Understanding Continuous Renal Replacement Therapy (CRRT) in COVID-19 Management
COVID-19 is affecting patients in many yet-to-be-understood ways. One of its unexpected impacts? Acute kidney injury (AKI), which is sudden kidney failure usually due to infection or trauma. During AKI, the kidneys stop working and fluid and uremic toxins build up in the body.
Initial data reports that approximately 15%-30% of patients with COVID-19 admitted to the ICU are showing signs of kidney failure and in need of continuous renal replacement therapy (CRRT).1
What is CRRT, and how does it help?
CRRT is a type of blood purification therapy used with patients who are experiencing AKI. During this therapy, a patient’s blood passes through a special filter that removes fluid and uremic toxins, returning clean blood to the body. The slow and continuous nature of the process, typically performed over a 24-hour period, allows patients with unstable blood pressure and heart rates, which is termed hemodynamically unstable, to better tolerate this process.
There are six medical products required to perform CRRT on a patient:
- Blood purification machine: the machine pumps the blood, controls the rate of blood flow and includes software to safely monitor therapy delivery
- Dialysate: a fluid that carries toxins away from the filter
- Replacement fluid: a specialized, sterile fluid also used to flush toxins from the body but also to replace electrolytes, other blood elements and volume lost during the filtration process
- Filter: machine component that removes fluid and uremic toxins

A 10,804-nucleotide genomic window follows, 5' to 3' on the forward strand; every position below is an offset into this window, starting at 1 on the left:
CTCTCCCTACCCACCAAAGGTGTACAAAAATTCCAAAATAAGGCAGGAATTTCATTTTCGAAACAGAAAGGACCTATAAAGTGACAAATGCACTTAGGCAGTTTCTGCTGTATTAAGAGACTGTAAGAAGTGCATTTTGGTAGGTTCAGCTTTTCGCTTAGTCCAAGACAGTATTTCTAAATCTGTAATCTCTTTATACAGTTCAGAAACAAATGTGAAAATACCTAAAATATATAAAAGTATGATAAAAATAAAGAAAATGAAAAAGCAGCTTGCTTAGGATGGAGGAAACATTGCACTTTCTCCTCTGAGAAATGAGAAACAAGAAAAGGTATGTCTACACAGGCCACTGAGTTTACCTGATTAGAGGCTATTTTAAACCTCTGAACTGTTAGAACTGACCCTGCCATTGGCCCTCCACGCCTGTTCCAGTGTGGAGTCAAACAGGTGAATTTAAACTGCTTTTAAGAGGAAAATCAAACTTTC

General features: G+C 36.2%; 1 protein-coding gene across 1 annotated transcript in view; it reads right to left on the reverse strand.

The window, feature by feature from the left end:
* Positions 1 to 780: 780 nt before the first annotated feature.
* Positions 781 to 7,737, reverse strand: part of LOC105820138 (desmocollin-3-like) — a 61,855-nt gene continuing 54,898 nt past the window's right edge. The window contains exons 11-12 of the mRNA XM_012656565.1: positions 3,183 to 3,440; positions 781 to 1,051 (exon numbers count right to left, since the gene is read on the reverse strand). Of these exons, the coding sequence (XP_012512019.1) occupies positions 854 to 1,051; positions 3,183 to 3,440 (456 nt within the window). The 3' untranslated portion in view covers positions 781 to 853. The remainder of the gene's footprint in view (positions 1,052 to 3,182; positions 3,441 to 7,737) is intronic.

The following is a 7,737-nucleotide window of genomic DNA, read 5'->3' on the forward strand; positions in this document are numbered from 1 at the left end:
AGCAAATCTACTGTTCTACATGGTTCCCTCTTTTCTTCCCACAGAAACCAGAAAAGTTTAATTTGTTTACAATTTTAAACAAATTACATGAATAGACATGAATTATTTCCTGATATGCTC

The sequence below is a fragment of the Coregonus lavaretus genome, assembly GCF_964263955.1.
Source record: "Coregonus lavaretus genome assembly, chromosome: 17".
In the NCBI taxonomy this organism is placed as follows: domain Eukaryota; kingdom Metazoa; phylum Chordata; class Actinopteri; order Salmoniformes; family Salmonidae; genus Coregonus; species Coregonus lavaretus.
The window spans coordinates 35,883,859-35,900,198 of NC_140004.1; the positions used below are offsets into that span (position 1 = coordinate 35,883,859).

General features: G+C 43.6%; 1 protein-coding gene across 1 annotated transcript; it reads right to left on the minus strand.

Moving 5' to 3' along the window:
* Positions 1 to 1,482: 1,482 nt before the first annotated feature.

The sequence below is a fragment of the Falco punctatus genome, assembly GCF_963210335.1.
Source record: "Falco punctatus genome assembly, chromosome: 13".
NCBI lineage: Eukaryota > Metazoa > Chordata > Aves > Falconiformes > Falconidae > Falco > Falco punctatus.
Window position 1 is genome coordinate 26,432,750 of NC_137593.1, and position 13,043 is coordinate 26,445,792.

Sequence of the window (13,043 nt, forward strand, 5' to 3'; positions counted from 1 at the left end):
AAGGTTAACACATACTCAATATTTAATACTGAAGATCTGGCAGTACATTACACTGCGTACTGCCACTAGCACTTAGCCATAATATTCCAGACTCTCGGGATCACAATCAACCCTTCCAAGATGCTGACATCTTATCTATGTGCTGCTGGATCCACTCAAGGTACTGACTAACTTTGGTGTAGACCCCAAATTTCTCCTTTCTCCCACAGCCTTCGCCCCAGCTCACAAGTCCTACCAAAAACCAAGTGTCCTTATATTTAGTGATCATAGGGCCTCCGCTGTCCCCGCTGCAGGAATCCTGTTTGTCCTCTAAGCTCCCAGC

- Anticoagulation method: a type of drug that helps the blood flow through the system, lessening the likelihood that the blood will clot in the filter
- Blood warmer: efficiently maintains a patient's blood temperature during blood purification therapy
How does CRRT factor into a patient’s COVID treatment plan?
Dr. Mary Gellens, nephrologist and senior medical director at Baxter, says "we're seeing a subset of patients with COVID-19 become severely ill, with a sepsis-like syndrome and multiorgan failure, including acute kidney injury. In these cases, CRRT may be a life-sustaining and life-saving therapy."
Another serious consideration for COVID-19 patients are reports of increased filter clotting during CRRT. Seriously ill patients with COVID-19 have been reported to suffer from cytokine storm. This is a process where the immune system overreacts to an infectious process and over produces a plethora of infection-fighting substances. These substances can then contribute to clotting of the blood CRRT circuit.
The need for blood purification systems, like Baxter’s leading PrisMax and Prismaflex systems, have increased since the emergence of kidney failure in some COVID patients. To support this increased need and to help hospitals expand the nursing staff who are able to manage CRRT, virtual training resources for healthcare providers have been introduced on renalacute.com.
Does all dialysis work the same for AKI?
Many factors influence the decision on what type of therapy is best for AKI. While some patients may undergo complete recovery, for others, AKI could complicate existing chronic kidney disease (CKD), develop into CKD, or cause irreversible loss of kidney function or end-stage renal disease.2
In this case, chronic dialysis or transplant may be required for survival.
Chronic kidney disease is a lifetime commitment to ongoing therapy that is performed as either hemodialysis (HD), which is done three days a week for four hours a day in a dialysis center, or as peritoneal dialysis (PD), which is performed in patients’ homes while they sleep.
CRRT remains the preferred mode of dialysis therapy for COVID-19 patients with AKI. However, due to the unprecedented demand COVID-19 is putting on healthcare systems, HD and PD exist as alternative dialysis treatments in the ICU.